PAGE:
- Do you like to run?-If in two weeks you hate it, quit! No shame. Not everyone enjoys it. Check it off and move onto another activity
- Proper attire?
- FUEL: make sure that you are getting enough calories IN to fuel your body for the increase in exercise
- Set mini-goals – hold yourself accountable!
- Set an end goal – find a 5K to train for 2-3 months away from your start date. We hope that we will be able to start these races up again, but if not, you can still hold yourself accountable that day and run it on your own!
Resistance training to improve health: Individuals of all ages who perform regular resistance exercises reduce risk of many diseases, improve quality of life, and reduce mortality. You can perform resistance exercises by using free weights, bands, machines, or body weight. No matter what training you do, you need to challenge the strength of your muscles to experience health benefits. It is recommended by the American College of Sports Medicine to perform resistance exercises 2-3 times per week and to incorporate 8-10 multi-joint exercises that challenge major muscle groups. This week, try to perform resistance training by performing deadlifts using dumbbells, squats using resistance bands, or body weight push-up’s.
Have a place in your house where you work, and another where you relax: Avoid working from the couch, instead designate a table or desk as the working area. A place with a good source of natural light is ideal. Keep it clean of clutter to avoid distraction, and try decorating with flowers to make the environment feel fresh.
Figure out the tech set up that works for you. If you own Apple products, try using your TV as a second monitor via Apple TV + AirPlay. You can use your phone or an iPad during video meetings in addition to a laptop, that way you can take notes without switching screens.
Maintain as normal a routine as possible. This will create a sense of normalcy and facilitate implementation of healthy habits.
- Maintain a regular bedtime and wake time.
- Make time for pleasant activities every day.
- Maintain healthy habits, which may require adaptation for social distancing (e.g., exercise, healthy eating).
- If working from home, get dressed and ready as if you were going to work in person: looking and smelling your best goes a long way.
Take care of your basic needs: Ensure rest and respite during work or between shifts, eat sufficient and healthy food, engage in physical activity, and stay in contact with your support system, family, and friends.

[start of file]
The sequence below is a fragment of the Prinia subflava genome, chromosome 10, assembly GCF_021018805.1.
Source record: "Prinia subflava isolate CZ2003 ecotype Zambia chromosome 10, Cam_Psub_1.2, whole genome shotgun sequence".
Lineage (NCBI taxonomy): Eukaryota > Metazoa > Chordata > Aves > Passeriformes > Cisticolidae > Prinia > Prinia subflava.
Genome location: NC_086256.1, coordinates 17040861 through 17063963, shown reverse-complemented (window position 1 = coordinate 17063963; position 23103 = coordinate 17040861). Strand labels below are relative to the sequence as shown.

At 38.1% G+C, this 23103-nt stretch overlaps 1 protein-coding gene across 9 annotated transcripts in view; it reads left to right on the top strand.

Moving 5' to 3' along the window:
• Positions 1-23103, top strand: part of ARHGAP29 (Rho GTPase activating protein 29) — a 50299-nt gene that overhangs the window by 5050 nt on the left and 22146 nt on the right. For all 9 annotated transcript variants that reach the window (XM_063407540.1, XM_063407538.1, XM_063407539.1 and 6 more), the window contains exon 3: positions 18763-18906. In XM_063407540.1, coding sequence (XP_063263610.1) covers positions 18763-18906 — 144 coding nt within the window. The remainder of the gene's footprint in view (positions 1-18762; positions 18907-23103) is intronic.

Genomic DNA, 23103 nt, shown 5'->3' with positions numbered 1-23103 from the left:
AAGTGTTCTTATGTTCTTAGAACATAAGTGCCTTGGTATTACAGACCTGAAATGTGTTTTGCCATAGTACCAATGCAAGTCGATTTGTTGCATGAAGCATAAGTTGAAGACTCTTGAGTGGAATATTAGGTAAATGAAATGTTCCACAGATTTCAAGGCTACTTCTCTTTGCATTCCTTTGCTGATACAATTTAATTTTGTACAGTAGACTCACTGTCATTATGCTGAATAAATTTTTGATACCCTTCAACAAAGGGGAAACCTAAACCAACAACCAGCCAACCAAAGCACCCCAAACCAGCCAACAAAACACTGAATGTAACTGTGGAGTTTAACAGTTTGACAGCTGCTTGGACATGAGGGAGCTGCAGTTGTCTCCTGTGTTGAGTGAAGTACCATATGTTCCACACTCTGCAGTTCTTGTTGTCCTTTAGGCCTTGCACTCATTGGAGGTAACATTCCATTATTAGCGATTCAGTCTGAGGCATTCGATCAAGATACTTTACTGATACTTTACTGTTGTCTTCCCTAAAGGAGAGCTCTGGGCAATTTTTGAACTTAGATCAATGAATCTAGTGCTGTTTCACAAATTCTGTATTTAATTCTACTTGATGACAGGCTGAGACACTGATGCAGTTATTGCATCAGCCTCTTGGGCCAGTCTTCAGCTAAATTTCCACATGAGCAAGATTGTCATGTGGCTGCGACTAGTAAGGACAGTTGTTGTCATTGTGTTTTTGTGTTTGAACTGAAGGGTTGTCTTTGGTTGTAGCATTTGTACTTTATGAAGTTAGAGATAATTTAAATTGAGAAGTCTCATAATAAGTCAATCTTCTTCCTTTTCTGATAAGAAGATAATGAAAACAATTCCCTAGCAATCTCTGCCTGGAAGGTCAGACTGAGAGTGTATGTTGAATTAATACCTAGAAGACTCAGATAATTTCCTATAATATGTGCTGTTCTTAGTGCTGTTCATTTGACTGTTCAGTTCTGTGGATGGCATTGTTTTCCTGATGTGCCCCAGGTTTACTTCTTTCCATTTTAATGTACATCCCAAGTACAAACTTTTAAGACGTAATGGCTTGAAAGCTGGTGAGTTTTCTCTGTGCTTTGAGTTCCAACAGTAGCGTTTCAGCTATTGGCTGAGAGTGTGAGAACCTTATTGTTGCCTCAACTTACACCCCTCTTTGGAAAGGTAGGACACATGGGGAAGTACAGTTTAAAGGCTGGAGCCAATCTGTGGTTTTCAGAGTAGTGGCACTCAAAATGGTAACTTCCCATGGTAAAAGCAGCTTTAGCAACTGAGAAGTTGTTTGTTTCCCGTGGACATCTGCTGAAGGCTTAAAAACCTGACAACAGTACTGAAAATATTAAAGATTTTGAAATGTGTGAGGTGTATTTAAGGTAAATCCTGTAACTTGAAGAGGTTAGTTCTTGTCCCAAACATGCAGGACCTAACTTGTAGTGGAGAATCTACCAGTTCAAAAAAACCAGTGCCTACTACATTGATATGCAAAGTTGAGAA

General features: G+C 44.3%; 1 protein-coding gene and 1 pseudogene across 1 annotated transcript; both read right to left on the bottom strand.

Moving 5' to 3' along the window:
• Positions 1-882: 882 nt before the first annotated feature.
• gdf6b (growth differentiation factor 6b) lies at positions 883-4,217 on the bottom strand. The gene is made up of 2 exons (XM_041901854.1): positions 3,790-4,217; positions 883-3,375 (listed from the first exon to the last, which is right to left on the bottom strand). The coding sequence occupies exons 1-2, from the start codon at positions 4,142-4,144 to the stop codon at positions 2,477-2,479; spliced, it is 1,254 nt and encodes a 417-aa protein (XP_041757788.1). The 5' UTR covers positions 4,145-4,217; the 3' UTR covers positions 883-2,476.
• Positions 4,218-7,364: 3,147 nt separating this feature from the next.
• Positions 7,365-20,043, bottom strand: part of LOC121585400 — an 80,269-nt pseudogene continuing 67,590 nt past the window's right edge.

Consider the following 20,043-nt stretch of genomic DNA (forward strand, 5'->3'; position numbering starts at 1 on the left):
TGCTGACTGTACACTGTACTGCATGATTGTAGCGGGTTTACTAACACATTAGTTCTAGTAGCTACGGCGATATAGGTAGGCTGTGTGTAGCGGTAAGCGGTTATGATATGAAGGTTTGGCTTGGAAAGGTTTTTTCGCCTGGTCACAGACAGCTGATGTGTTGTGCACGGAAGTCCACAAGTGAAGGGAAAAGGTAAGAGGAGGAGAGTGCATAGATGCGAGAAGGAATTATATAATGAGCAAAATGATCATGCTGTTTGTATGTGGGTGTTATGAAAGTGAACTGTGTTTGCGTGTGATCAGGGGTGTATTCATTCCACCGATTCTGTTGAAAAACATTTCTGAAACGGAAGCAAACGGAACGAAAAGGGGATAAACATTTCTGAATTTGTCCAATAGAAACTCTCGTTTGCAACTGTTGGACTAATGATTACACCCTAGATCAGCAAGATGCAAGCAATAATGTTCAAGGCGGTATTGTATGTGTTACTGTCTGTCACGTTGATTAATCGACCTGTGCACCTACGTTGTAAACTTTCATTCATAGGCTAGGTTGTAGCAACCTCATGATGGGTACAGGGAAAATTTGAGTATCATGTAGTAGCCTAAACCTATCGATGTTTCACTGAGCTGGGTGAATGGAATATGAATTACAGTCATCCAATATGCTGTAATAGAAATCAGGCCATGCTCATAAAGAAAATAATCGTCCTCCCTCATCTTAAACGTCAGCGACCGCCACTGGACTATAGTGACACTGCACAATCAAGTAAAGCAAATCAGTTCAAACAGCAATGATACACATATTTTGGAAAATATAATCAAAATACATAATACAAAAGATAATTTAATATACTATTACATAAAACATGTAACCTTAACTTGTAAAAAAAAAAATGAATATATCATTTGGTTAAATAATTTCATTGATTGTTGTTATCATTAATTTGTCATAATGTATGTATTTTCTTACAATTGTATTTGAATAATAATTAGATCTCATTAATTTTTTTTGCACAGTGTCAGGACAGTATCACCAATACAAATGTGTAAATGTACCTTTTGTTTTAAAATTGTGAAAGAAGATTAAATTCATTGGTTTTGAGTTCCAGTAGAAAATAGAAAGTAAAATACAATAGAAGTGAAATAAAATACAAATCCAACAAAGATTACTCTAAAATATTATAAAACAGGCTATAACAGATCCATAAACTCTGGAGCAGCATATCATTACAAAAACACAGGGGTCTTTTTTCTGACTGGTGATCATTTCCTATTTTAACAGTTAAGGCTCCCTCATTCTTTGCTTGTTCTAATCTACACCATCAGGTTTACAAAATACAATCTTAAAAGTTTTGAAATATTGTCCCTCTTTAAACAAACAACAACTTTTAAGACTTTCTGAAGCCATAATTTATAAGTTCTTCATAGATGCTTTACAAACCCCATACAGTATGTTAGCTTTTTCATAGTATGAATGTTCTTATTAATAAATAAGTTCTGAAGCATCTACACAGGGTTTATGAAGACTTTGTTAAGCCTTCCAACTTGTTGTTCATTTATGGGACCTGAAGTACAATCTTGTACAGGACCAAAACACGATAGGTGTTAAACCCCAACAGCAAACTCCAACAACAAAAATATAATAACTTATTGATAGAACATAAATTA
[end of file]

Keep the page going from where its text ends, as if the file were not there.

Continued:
Work Space Ergonomics. We all know that moving to more telework has been a little stressful and we are here to support you. Something that can be missed a lot of times when transitioning to a home setup is the actual space and setup of your work. OSHA has a few great handouts and checklists that will provide you with ideas on how to set up your workspace for success. We tend to be more productive in a comfortable space. Other things to consider: noise in the area, proper lighting (natural sunlight or overhead/desk lamps), and temperature.
Stay Hydrated. It's one thing to know you need to drink enough, but it's another thing to make sure you're consistently consuming enough liquids. Here are some simple suggestions to help you stay hydrated every day:
- Don't wait until you're thirsty. Try to sip something regularly throughout the day or, at least, drink a glass of water before and in between meals.
- Eat fruits and vegetables.
- Carry a reusable water bottle with you..
- When you're feeling hungry, drink water.
- Drink before, during, and after exercise. When you sweat, that's fluid escaping your body, and you need to replace it. Make sure to drink
Healthy Alcohol Use. Whether it is Zoom Happy Hours with friends/family or Quarentinis while reading the paper or watching TV, what started out as a way to relax can become a habit. In moderation, alcohol use is not problematic. Experts define moderate drinking as up to 1 drink per day for women and up to 2 drinks per day for men, as they metabolize alcohol differently. Find more info by visiting this NIH portal. Enjoy and be healthy.
Don' t overindulge in unhealthy self-soothing. Wine, candy, chips, soda. All are fine in moderation. When humans are under stress (including isolation) we go into selfsoothing strategies. Self-soothing strategies are ways that we calm ourselves down when under stress. Though alcohol or junk food may help your mental health in the short term, it will affect your physical health, and therefore your body's resistance to infection. Limit drinking and consumption of sugary or processed foods.
Maintain your sleep routine. Sleep is essential in keeping you healthy in the face of COVID-19. Make sure you're practicing good sleep hygiene, keeping your sleeping environment cool, dark, and quiet. Limit blue spectrum light before bed with special glasses or programs like Nightshift on Macs, iPhones and iPads, and f.lux on PCs and smartphones.
Get sun. Vitamin D is important in the immune response. Getting sun will increase your vitamin D reserves. Opening shades and windows, sitting in sunny areas of your home, and even getting outside when social distancing is possible (maintaining 6 feet between yourself and others).